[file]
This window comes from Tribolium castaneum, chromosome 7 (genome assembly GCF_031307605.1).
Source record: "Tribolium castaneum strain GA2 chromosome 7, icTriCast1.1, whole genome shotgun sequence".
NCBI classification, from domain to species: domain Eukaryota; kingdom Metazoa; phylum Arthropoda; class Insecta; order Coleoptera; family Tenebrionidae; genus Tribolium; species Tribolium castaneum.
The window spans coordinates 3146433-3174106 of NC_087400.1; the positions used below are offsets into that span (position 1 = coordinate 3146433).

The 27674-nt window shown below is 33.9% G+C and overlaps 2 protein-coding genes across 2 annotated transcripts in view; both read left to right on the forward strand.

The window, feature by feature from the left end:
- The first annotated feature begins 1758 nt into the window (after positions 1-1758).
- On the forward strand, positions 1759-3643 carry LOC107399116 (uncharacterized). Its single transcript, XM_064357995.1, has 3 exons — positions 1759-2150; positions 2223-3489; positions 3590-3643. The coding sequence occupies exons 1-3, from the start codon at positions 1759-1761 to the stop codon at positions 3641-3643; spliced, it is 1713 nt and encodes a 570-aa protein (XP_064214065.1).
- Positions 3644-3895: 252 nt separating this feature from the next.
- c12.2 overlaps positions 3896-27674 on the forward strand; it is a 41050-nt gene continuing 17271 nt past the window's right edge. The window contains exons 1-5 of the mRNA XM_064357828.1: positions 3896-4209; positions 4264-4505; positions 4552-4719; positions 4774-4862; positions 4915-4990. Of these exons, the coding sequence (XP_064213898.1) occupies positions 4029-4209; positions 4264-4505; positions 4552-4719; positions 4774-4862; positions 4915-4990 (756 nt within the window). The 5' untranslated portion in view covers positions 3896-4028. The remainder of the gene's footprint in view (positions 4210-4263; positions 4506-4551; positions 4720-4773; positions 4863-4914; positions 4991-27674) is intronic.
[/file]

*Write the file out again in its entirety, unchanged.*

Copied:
This window comes from Tribolium castaneum, chromosome 7 (genome assembly GCF_031307605.1).
Source record: "Tribolium castaneum strain GA2 chromosome 7, icTriCast1.1, whole genome shotgun sequence".
NCBI classification, from domain to species: domain Eukaryota; kingdom Metazoa; phylum Arthropoda; class Insecta; order Coleoptera; family Tenebrionidae; genus Tribolium; species Tribolium castaneum.
The window spans coordinates 3146433-3174106 of NC_087400.1; the positions used below are offsets into that span (position 1 = coordinate 3146433).

The 27674-nt window shown below is 33.9% G+C and overlaps 2 protein-coding genes across 2 annotated transcripts in view; both read left to right on the forward strand.

The window, feature by feature from the left end:
- The first annotated feature begins 1758 nt into the window (after positions 1-1758).
- On the forward strand, positions 1759-3643 carry LOC107399116 (uncharacterized). Its single transcript, XM_064357995.1, has 3 exons — positions 1759-2150; positions 2223-3489; positions 3590-3643. The coding sequence occupies exons 1-3, from the start codon at positions 1759-1761 to the stop codon at positions 3641-3643; spliced, it is 1713 nt and encodes a 570-aa protein (XP_064214065.1).
- Positions 3644-3895: 252 nt separating this feature from the next.
- c12.2 overlaps positions 3896-27674 on the forward strand; it is a 41050-nt gene continuing 17271 nt past the window's right edge. The window contains exons 1-5 of the mRNA XM_064357828.1: positions 3896-4209; positions 4264-4505; positions 4552-4719; positions 4774-4862; positions 4915-4990. Of these exons, the coding sequence (XP_064213898.1) occupies positions 4029-4209; positions 4264-4505; positions 4552-4719; positions 4774-4862; positions 4915-4990 (756 nt within the window). The 5' untranslated portion in view covers positions 3896-4028. The remainder of the gene's footprint in view (positions 4210-4263; positions 4506-4551; positions 4720-4773; positions 4863-4914; positions 4991-27674) is intronic.